Rehabilitative rather than retributive justice is one of the playwright's longstanding interests. Years before the play premiered, she wrote an article about Clean Break Theatre Company, a women’s theatre group working in prisons, which emphasised the benefits of theatre for inmates’ rehabilitation. When the Royal Court commissioned Our Country’s Good, off the back of Wertenbaker’s work as writer in residence from 1984 to 1985, the development of the play included interviewing current and ex-prisoners, and Wertenbaker corresponded with several inmates interested in prison theatre programmes. Some letters from these exchanges were originally published (with permission) in the play’s programme, and are now often included at the start of published editions of the play. Our Country’s Good is, in some ways, an extended and historicised argument for the importance of a rehabilitative justice system, one with a focus on artistic outlets. As the governor, Arthur Phillip, says in proposition of having the convicts put on a play: ‘Some of these men will have finished their sentence in a few years. They will become members of society again, and help create a new society in this colony. Should we not encourage them now to think in a free and responsible manner?’
This line points to something else about the convicts’ conflicted position. They are, on the one hand, victims of empire, cast out of ‘civilised’ society to suffer harsh punishments on the other side of the world. But at the same time, they are empire’s agents, there to colonise stolen land. Their casual racism and imperialist attitudes, in fact, are presented in many instances as not so starkly different from the military officers’.
The final scene of the play begins with an acknowledgement that the camp is surrounded by Indigenous people dying of smallpox brought by the British. Sideway, one of the convicts who is a generally likeable comic character, says, ‘I hope they won’t upset the audience.’ Sideway has been a kind of lovable rogue prior to this, standing up for his fellow convicts with both courage and humour. His lack of human feeling for the Aboriginal people is chilling. Later in the same scene, Caesar, a convict originally captured from Madagascar and enslaved, is distressed about being in the play and begs not to be made to participate because he does not want to anger his ancestors by being laughed at by the audience. One cast member hits him, and another threatens him with a graphic hanging to coerce him to go onstage. When he was an obedient member of their company, they offered him what protection from the officers they could; but as soon as he exerts a desire contrary to their own, his very life is under threat. The convicts, Wertenbaker shows us in her nuanced presentation, are both suffering in their transportation and, with various degrees of self-awareness, inflicting suffering too.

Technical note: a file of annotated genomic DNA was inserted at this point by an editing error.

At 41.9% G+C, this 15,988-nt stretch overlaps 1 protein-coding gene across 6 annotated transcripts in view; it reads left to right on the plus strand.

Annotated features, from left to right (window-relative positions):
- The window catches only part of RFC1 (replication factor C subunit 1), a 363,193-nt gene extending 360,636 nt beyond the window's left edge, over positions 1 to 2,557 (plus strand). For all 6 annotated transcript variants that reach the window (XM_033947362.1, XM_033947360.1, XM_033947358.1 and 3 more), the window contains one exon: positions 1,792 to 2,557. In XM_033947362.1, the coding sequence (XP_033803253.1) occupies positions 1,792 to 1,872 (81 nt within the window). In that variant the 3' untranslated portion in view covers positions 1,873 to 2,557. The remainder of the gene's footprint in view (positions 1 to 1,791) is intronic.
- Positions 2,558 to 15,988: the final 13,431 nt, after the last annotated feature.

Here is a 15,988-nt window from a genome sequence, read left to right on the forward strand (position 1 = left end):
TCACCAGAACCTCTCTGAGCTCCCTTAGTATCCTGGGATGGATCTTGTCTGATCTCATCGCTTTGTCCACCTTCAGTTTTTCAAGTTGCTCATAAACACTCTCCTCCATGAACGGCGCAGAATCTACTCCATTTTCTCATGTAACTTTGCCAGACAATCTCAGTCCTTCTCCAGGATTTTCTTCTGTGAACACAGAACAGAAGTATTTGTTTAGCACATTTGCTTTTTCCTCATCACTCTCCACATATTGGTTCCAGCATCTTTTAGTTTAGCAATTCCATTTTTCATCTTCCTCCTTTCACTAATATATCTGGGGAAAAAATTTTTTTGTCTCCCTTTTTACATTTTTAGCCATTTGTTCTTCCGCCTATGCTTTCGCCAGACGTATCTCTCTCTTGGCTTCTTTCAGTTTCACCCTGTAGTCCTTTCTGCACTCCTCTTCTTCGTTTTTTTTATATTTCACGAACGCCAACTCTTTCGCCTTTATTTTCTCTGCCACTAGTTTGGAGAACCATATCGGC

There is one event depicted in The Playmaker, however, that is troublingly absent from Our Country’s Good: the kidnapping and death of an Aboriginal man named Arabanoo. Like most of the characters of The Playmaker and Our Country’s Good, Arabanoo was a real historical figure. It was felt that New South Wales needed an ambassador to communicate between the British colonists and the Indigenous people, and so governor Arthur Phillip came up with a proposed solution: kidnap Aboriginal men, hold them captive, make them learn English, and they will realise the benefits that Britain brings and act as mediators. Arabanoo was the first person thus kidnapped, and was a prisoner in the colony — able to move around, but always manacled and never free to leave — for six months, before he died of smallpox. Keneally’s dedication to The Playmaker is ‘To Arabanoo and his brethren, still dispossessed.’